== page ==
Current account hits record high in Q3 on strong exports
Taipei, Nov. 21 (CNA) Taiwan's current account saw its highest quarterly surplus ever in the third quarter on strong exports and a shrinking of the travel deficit amid the coronavirus pandemic, according to the latest central bank figures.
The current account, which mainly measures a country's merchandise and service exports and imports, registered a surplus of US$28.65 billion in the quarter, up US$15 billion from the same quarter a year earlier, the central bank said in a statement.
The surplus from merchandise trade rose US$6.96 billion from a year earlier to US$23.47 billion in the quarter, as exports surged on rising demand for remote work and online learning devices and products with 5G applications.
The services account also posted a surplus of US$1.68 billion, well above the US$1.85 billion deficit seen over the same quarter in 2019 because of a smaller travel deficit.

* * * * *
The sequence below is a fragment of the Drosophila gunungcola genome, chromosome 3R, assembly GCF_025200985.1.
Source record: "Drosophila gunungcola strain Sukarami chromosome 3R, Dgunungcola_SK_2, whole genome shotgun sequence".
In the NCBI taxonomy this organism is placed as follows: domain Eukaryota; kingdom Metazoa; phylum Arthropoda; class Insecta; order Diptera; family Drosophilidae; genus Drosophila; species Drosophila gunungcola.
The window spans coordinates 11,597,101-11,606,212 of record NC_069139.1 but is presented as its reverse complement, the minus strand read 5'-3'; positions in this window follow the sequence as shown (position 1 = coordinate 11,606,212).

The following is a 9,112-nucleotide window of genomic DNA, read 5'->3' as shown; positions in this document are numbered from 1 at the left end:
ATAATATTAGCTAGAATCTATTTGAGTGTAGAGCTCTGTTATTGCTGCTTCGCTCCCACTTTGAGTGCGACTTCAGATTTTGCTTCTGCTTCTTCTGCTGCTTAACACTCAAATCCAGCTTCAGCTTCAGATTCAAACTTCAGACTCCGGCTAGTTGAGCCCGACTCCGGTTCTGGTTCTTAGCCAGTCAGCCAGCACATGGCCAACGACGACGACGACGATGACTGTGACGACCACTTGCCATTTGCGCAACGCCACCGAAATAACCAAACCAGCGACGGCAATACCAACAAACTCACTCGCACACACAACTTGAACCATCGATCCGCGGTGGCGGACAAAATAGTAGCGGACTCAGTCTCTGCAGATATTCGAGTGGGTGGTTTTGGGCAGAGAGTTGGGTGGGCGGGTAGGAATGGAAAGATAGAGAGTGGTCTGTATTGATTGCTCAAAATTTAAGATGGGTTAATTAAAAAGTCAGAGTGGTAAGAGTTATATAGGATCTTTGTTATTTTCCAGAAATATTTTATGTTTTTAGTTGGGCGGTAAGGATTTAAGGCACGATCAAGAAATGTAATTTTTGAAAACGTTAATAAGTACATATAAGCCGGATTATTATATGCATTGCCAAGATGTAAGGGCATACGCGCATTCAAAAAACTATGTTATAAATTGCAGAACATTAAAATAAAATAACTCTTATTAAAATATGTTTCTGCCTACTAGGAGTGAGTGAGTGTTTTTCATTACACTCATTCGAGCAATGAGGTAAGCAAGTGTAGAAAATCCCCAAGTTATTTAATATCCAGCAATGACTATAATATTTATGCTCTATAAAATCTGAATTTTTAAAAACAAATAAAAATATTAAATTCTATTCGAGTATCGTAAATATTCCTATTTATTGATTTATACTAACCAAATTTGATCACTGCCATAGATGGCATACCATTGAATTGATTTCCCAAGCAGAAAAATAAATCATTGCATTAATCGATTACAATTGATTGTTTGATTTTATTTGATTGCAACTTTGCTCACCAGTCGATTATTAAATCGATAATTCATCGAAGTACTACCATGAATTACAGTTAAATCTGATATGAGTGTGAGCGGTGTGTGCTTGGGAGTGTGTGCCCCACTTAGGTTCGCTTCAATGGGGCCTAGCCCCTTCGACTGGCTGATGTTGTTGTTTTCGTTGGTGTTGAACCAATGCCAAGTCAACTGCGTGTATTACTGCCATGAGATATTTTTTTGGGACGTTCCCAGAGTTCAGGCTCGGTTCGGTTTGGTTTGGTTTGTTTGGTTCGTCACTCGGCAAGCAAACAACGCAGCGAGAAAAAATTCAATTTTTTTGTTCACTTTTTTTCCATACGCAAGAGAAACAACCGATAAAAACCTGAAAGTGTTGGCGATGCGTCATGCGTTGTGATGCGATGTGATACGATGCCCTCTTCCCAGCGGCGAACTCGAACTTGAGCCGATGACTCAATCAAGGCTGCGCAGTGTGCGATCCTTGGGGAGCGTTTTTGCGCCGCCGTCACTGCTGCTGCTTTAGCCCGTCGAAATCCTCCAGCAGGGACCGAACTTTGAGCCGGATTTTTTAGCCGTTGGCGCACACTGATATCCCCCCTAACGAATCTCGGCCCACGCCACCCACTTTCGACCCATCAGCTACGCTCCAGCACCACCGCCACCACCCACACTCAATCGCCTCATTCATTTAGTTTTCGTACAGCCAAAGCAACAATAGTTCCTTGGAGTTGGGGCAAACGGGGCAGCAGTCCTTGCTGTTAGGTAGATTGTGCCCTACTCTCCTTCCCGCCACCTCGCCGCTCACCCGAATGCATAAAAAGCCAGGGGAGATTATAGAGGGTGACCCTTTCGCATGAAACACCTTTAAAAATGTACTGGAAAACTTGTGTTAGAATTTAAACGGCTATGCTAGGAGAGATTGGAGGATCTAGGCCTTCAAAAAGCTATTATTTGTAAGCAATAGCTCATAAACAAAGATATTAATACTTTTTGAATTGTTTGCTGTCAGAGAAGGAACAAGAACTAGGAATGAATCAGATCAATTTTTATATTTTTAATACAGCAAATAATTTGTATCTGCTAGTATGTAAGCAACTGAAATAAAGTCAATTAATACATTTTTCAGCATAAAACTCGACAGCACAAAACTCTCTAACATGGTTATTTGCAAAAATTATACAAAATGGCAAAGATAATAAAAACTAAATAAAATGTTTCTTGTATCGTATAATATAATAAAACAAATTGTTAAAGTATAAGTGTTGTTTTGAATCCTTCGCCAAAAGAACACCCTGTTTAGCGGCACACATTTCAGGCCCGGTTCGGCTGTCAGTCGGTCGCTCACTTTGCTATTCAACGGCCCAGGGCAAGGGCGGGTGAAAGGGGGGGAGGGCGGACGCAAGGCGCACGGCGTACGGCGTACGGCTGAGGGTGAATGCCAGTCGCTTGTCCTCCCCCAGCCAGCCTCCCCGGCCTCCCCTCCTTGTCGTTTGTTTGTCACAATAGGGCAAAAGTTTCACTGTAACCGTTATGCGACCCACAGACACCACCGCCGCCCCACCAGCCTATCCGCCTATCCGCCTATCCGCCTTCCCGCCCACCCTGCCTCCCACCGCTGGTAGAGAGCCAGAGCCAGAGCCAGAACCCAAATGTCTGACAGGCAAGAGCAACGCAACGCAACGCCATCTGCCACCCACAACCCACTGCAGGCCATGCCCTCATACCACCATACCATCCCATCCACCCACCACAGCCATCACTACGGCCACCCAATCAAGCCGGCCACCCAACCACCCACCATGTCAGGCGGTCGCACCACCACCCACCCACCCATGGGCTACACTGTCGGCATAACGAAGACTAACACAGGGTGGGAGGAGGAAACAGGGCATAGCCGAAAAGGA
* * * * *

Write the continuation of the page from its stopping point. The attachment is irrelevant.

Taiwan runs a travel deficit when Taiwanese spend more on travel abroad than travelers from overseas spend visiting Taiwan, which has normally been the case until this year, when COVID-19 restrictions prevented Taiwanese from traveling abroad.
The central bank said travel income and expenses fell to a new quarterly low to US$140 million and US$390 million, respectively, in the third quarter, leaving a travel deficit of US$250 million, far below the deficit of US$2.29 billion a year earlier.
Taiwan had a net fund outflow of US$19.14 billion in the third quarter, representing the 41st consecutive quarter in which more funds flowed out than in.
Within that, residents' direct investment abroad increased by US$4.54 billion while direct investment by foreign investors in Taiwan rose by US$3.04 billion. Also, portfolio investments overseas by Taiwanese interests rose US$8.63 billion while portfolio investments by foreigners in Taiwan fell US$7.85 billion.
The aggregate net outflow over the past 41 quarters totaled US$513.4 billion, equal to roughly seven years of tax revenues in Taiwan, raising concerns that the outflows could hurt Taiwan.
The central bank, however, disputes that argument, saying that countries that have high current account surpluses tend to show net fund outflows, citing countries such as Japan, Singapore, South Korea, Germany and Thailand in addition to Taiwan.
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